Want to know how to set an FKT?
Check out Brynn Cunningham's mile-by-mile breakdown for running around Racoon Creek State Park to set a new record.
Here's the data I gathered about Racoon Creek State Park before attempting to set an FKT record:
The route starts and ends at the Raccoon Creek State Park office just off of Rt. 18 on Cabin Road.
The office and parking area are visible from the road.
It’s the same parking area where visitors park to hike the popular Mineral Springs Loop (not part of the FKT) to the Frankfort Mineral Springs and grotto, which my family and I did the day before.
As I turned onto Forest Trail, I quickly arrived at a three-way intersection with a sign for Lake Loop and one for Forest Trail.
Groggy from one hour of sleep, I misread the well-marked signs and took the wrong trail down a small hill to Lake Loop.
Immediately realizing the mistake, I bolted back up to Forest Trail, adding on very little distance, perhaps merely five minutes, of wasted time and needless trail.
Within half a mile, an Eastern Box Turtle sat at the edge of the single-track trail.
Normally in a race or Fastest Known Time speed attempt, I wouldn’t be caught dead taking photos.
But I was tired, had no time to beat since I was going for the first ever female record, and really love turtles.
Forest Trail stayed true to form, a smooth dirt, narrow path, wet and a bit slick from the previous night’s storm but manageable and not sloppy.
By 1.5 miles, another Eastern Box Turtle was waddling down the trail.
Forest Trail meandered along, rolling with short downhills and short uphills, through a thick, green forest, with rain-soaked vegetation leaning into the trail just enough to soak my legs, shorts, socks and shoes.
Forest Trail comes out onto a paved road, which runs along one side of Raccoon Lake for about a mile.
Signs reading something like “Forest Trail Follows Roadway” guide runners in the correct direction.
After leaving the pavement, runners enter Heritage Trail, which has some wider sections than Forest along with interspersed pine stands.
At about 8.5 miles, runners will cross Route 18 at another Mineral Springs Loop parking lot, which is just a minute or two down the road from the start/finish area. After running through the parking lot, a climb takes runners above the Frankfort Mineral Springs (not visible from the trail).
The terrain turns a bit rougher on this portion of Heritage Trail. One rock garden stands out here, with some wider yet more technical terrain. The creek crossings begin. I crossed ankle-deep streams and creeks so many times that I lost count.
By now, with the innumerable creek crossings and sopping-wet vegetation, my shoes were water-logged and squishy.
The trail takes on an uphill/downhill pattern, and then travels along a creek, where the trail is muddy and not super overgrown but quite thick. The path is visible at all times, but the vegetation is lush in mid-July, though not the scary kind where you can’t see where your feet are landing. Many sections of shoe-sucking mud sit along the creek.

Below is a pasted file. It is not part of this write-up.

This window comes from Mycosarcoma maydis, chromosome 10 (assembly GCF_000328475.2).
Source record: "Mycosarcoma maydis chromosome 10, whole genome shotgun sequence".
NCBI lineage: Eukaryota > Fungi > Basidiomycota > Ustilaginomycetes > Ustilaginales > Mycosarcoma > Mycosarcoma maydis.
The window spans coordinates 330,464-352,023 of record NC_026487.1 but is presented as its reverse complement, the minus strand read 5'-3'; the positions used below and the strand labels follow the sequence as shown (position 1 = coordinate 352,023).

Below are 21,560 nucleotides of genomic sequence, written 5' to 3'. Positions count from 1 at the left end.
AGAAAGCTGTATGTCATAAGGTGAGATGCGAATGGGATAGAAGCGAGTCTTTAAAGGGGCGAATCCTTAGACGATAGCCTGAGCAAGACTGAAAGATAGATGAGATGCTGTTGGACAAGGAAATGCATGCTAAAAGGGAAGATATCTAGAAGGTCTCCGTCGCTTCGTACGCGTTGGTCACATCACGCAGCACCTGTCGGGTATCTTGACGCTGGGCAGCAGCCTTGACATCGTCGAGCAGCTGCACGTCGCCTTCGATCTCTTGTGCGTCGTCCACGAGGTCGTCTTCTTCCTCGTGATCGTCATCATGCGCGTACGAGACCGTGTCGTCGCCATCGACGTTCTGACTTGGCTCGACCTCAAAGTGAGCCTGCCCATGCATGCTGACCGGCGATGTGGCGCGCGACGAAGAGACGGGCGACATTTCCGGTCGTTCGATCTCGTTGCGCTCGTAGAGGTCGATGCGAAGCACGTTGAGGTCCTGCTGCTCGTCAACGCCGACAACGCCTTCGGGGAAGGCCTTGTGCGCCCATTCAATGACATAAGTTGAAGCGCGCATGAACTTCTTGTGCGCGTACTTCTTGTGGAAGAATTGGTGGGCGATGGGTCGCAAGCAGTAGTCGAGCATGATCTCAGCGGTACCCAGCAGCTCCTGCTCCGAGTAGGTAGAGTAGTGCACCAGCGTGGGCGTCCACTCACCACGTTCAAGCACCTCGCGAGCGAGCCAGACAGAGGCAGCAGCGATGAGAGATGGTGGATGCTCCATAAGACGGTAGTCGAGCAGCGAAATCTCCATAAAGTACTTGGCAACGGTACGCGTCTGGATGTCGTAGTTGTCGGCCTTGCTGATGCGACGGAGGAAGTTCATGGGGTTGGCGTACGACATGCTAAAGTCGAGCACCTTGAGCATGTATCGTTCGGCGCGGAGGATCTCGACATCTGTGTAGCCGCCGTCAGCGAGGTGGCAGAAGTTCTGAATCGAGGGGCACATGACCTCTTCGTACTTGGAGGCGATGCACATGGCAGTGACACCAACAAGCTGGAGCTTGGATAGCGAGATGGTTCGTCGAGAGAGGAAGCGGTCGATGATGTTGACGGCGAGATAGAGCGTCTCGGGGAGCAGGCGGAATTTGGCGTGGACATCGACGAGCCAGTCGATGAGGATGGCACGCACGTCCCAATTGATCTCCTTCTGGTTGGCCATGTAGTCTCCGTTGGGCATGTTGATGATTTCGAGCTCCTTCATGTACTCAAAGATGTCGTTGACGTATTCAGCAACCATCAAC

A toad leaped up on the path in front of me, and by now, I was in a solid zone and did not want to break it by taking any more photos. Turtles, yes, but not toads, though they make me smile, too.
Somewhere in this mileage Heritage Trail comes to a “T” intersection with Appaloosa Trail. After consulting the state park map, I turned right.
Appaloosa Trail was a nice, flowing singletrack. After a mile or so, a sign appeared that said “Pioneer Camp Shelters.”
Not wanting to disrupt the nice flow I had, I reluctantly took out the map and laid it on the ground to ensure I was making the proper choices in the turns I was taking. Though at this point in the run, I did not like wasting time with such matters, I also relished the adventure in reading a map and figuring out a new-to-me trail.
The map told me that in order to get to the detour described on the FKT site, I needed to make the right-hand turn through the shelter area.
When I got to the shelters, I began to walk slowly, looking around for where the path came out at the other end of the shelters. I asked two campers if Pioneer Camp Road was in the direction I was pointing, and they said they thought so. I took it, and it turned out to be correct.
Pioneer Road is a dirt road that meets up with Nichol Road, which you follow until turning left onto Forest Trail.
Forest Trail is the narrowest of the two other trails, Heritage and Appaloosa, that create the Raccoon Creek State Park Loop. Christmas Ferns came up to my mid-thigh, and so did poison ivy, briers and other greenery.
It becomes clear that Route 18 is just off to your left. Vehicle traffic can be heard, and an open skyway can be seen through the treetops, indicating a main roadway.
Forest Trail comes out onto Route 18, where you turn right to run the short distance downhill back to the start/ finish area.